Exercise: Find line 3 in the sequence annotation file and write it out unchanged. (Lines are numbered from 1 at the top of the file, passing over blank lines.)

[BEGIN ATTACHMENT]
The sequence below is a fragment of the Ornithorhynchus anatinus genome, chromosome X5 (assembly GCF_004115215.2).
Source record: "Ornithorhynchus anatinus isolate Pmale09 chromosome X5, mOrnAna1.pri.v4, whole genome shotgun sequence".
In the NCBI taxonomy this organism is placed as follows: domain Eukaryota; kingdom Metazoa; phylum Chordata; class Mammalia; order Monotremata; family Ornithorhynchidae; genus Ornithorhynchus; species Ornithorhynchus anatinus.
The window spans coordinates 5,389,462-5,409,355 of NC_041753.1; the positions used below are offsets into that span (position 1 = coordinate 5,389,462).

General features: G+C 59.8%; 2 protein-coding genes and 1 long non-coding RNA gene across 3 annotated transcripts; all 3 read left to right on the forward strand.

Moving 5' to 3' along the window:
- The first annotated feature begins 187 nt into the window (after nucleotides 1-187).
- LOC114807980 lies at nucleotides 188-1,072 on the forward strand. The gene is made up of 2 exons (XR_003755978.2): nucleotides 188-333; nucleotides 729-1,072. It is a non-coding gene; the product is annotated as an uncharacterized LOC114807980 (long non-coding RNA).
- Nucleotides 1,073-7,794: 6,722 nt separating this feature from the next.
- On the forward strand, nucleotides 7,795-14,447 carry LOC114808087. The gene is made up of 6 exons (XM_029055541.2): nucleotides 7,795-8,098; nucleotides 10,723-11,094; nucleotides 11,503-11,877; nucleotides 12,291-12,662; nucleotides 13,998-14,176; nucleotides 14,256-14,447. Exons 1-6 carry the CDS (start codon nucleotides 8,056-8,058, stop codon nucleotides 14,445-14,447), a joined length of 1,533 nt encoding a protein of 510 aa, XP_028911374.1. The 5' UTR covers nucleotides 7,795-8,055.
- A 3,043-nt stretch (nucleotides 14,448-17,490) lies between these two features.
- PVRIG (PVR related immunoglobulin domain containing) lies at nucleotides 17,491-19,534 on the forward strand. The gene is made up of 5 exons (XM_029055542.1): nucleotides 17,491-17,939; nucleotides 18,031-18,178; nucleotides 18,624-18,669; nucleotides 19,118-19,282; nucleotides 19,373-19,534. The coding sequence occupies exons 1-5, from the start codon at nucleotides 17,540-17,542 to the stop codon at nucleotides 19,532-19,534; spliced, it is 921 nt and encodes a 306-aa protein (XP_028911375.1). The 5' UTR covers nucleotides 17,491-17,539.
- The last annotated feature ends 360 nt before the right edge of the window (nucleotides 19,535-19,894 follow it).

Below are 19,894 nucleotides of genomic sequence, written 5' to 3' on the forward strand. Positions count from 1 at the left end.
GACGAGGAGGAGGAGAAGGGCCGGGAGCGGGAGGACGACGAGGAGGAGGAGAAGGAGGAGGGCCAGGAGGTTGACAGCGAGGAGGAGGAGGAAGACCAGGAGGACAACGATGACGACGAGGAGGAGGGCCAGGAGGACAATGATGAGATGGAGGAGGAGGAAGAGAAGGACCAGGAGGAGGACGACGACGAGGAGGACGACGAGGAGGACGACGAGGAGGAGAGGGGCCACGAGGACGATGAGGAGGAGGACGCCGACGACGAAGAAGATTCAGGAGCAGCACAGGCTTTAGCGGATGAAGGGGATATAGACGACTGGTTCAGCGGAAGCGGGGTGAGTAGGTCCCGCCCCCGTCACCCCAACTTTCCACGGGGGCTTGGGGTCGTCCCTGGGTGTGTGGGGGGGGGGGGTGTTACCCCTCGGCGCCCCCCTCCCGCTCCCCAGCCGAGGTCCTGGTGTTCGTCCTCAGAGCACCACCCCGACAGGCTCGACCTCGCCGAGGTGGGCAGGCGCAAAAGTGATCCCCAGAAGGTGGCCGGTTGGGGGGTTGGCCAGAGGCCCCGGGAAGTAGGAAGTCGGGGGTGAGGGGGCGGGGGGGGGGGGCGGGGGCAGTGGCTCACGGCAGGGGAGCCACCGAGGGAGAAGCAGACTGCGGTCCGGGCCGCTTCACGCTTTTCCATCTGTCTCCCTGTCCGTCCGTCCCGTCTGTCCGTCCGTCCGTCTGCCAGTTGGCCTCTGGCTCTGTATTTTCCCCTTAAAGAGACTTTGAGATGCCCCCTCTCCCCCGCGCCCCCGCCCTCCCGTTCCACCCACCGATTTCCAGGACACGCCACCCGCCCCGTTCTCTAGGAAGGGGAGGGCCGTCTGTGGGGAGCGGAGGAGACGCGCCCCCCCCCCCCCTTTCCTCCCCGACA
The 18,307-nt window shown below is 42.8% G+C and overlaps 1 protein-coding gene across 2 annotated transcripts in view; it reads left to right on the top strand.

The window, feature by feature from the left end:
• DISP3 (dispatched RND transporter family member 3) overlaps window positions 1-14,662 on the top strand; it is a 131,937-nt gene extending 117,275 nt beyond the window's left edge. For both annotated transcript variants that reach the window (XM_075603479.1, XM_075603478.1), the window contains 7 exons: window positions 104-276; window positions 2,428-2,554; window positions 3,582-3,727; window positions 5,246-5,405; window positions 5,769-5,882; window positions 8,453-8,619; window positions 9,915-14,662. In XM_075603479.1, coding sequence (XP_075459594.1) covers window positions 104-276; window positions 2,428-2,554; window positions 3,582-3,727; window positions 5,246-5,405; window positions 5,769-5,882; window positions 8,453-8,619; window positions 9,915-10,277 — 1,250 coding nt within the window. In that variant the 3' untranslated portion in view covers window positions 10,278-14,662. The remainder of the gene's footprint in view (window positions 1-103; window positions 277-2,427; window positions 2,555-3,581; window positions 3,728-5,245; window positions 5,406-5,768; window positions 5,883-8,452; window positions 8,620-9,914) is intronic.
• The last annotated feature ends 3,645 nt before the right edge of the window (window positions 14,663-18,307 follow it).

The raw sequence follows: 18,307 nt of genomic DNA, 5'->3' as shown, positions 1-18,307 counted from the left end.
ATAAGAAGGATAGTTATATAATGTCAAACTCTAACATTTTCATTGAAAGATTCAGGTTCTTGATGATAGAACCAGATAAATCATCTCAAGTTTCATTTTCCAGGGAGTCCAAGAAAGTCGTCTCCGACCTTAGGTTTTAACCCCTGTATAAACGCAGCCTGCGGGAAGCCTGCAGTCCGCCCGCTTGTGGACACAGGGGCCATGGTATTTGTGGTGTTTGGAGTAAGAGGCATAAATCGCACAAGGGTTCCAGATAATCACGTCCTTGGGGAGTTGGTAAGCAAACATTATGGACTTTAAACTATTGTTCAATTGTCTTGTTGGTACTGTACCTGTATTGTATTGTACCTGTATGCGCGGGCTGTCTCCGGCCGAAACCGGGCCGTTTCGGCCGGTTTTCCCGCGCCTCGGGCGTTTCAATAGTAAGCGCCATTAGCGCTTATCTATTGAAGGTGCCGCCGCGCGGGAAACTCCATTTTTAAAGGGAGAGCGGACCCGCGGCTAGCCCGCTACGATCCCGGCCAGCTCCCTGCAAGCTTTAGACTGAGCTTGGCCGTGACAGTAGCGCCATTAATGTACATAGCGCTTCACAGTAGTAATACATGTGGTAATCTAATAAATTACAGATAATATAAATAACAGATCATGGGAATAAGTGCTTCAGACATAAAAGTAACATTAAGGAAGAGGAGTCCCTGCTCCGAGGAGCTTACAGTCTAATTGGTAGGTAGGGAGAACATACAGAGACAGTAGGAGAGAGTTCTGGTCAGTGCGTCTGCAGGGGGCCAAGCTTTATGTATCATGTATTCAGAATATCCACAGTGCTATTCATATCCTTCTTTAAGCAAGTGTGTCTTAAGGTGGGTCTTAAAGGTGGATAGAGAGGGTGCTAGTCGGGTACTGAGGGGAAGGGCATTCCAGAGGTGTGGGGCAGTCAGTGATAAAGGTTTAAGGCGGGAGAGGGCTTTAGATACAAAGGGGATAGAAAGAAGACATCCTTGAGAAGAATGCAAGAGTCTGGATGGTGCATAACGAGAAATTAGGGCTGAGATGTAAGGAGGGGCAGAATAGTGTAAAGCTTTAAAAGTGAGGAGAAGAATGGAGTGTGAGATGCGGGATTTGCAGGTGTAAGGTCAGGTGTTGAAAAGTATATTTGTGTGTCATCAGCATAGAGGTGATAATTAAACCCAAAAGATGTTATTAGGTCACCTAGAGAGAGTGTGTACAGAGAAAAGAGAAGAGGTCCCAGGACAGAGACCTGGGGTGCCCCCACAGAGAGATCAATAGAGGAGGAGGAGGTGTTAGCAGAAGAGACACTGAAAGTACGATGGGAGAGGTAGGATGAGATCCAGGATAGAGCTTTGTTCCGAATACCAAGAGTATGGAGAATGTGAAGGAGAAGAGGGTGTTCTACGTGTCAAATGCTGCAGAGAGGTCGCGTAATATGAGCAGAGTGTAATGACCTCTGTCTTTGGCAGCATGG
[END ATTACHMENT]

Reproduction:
In the NCBI taxonomy this organism is placed as follows: domain Eukaryota; kingdom Metazoa; phylum Chordata; class Mammalia; order Monotremata; family Ornithorhynchidae; genus Ornithorhynchus; species Ornithorhynchus anatinus.